A new report by the World Health Organization shows evidence of persons with disabilities being at a higher risk of premature death – even up to 20 years earlier – and illness compared to persons without disabilities, due to systemic and persistent health inequities. Persons with disabilities have an increased risk of developing chronic conditions, with up to double the risk of asthma, depression, diabetes, obesity, oral diseases, and stroke. Many of the differences in health outcomes can be explained by avoidable and unjust factors. Inequities in health care take the form of negative attitudes of health care providers, health information in formats that cannot be understood, and difficulties accessing a health center due to the physical environment, lack of transport, or financial barriers. One in six people have significant disabilities, or 1.3 billion people worldwide, underscoring the importance of inclusion, accessibility, and nondiscrimination in the health sector for all people. Ensuring health equity for persons with disabilities is critical toward achieving universal health coverage, can contribute to healthier global populations, and is a central component in efforts to protect populations in health emergencies. The report provides important economic analysis of adopting a disability-inclusive approach. It shows investing in a disability-inclusive health sector is cost-effective, as WHO calculates that governments could expect a return of about $10 for every $1 invested on disability-inclusive noncommunicable disease prevention and care. In addition, family planning and vaccination are cost-effective when implemented in a disability-inclusive manner.
COVID-19 vaccine for children after MIS-C appears safe, according to NIH-supported study
An NIH-funded study of children and adolescents who received a COVID-19 vaccination following multisystem inflammatory syndrome (MIS-C) found that there were no reports of serious complications including myocarditis or MIS-C reoccurrence, demonstrating that it is safe to get a vaccine after having MIS-C. MIS-C affects one in 3,000 to 4,000 children and adolescents who had COVID-19. It occurs a few weeks after COVID infection and can lead to organ failure. Symptoms can range from stomach pain, fever, and rash to myocarditis. The cross-sectional study included 22 medical centers and enrolled 385 patients aged 5 years or older with prior MIS-C who were eligible for COVID-19 vaccination. Of this group, 48.1% received at least one vaccine dose. Of those who received a COVID vaccination following MIS-C, mild adverse reactions – mostly arm soreness and fatigue – occurred in 49% of them, similar to the general population. There were no reports of serious complications, including myocarditis or recurrence of MIS-C.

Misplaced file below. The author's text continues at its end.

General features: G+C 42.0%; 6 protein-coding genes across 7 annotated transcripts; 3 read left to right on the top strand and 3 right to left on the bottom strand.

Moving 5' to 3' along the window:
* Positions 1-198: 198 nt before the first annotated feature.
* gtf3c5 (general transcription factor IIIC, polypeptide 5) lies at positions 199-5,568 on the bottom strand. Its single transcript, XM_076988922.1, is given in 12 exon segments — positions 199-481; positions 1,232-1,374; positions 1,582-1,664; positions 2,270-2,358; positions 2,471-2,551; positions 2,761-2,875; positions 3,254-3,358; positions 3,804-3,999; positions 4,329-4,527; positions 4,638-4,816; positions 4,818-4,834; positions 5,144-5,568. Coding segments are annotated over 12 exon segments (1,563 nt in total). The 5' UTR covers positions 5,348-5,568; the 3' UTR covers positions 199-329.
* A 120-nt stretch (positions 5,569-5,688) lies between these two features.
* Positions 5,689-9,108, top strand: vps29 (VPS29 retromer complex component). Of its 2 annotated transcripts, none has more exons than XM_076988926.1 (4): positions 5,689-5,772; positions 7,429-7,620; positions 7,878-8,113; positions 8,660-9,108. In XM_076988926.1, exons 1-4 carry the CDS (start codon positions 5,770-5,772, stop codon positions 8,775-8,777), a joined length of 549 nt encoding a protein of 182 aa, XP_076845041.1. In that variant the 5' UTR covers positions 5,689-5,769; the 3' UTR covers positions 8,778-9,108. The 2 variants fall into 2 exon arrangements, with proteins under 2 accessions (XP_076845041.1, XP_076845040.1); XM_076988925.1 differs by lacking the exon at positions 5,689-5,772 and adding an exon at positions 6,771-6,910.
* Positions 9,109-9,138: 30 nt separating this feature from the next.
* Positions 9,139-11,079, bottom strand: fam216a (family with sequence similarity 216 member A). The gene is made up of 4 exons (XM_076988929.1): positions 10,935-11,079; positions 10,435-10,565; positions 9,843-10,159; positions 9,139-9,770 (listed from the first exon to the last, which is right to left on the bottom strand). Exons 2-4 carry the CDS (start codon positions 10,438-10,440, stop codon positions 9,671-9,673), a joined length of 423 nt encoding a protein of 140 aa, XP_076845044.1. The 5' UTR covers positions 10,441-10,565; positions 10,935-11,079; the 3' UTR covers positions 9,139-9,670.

AI-calculated biomarker could predict how lung cancer patients respond to immunotherapy
A newly discovered biomarker that can be calculated by an artificial intelligence (AI) algorithm from a routine CT scan could make the search for the right cancer treatment much more efficient. Researchers trained an algorithm to comb through scans of non-small cell lung cancer (NSCLC) tumors, looking for specific indicators of how well an individual might respond to immunotherapy treatments. Immunotherapy is often the first treatment option for NSCLC – the most common form of lung cancer – even though it works in less than half of patients and can be a significant financial burden. The new biomarker has been dubbed quantitative vessel tortuosity, or QVT, as it assesses the arrangement of the blood vessels surrounding a tumor. The researchers used AI tools to examine these vessels in more than 500 NSCLC patients both before and after they'd been treated with immune checkpoint inhibitor therapies. Their findings determined that tumor-associated vasculature is more twisted in patients who don't respond well to immunotherapy, as the more twisted the vessels, the harder it is for anti-tumor cells to reach the tumor. With those findings, the researchers were able to train a machine learning algorithm to analyze the blood vessels around a tumor using only a CT scan and calculate the likelihood that a patient will respond to immunotherapy.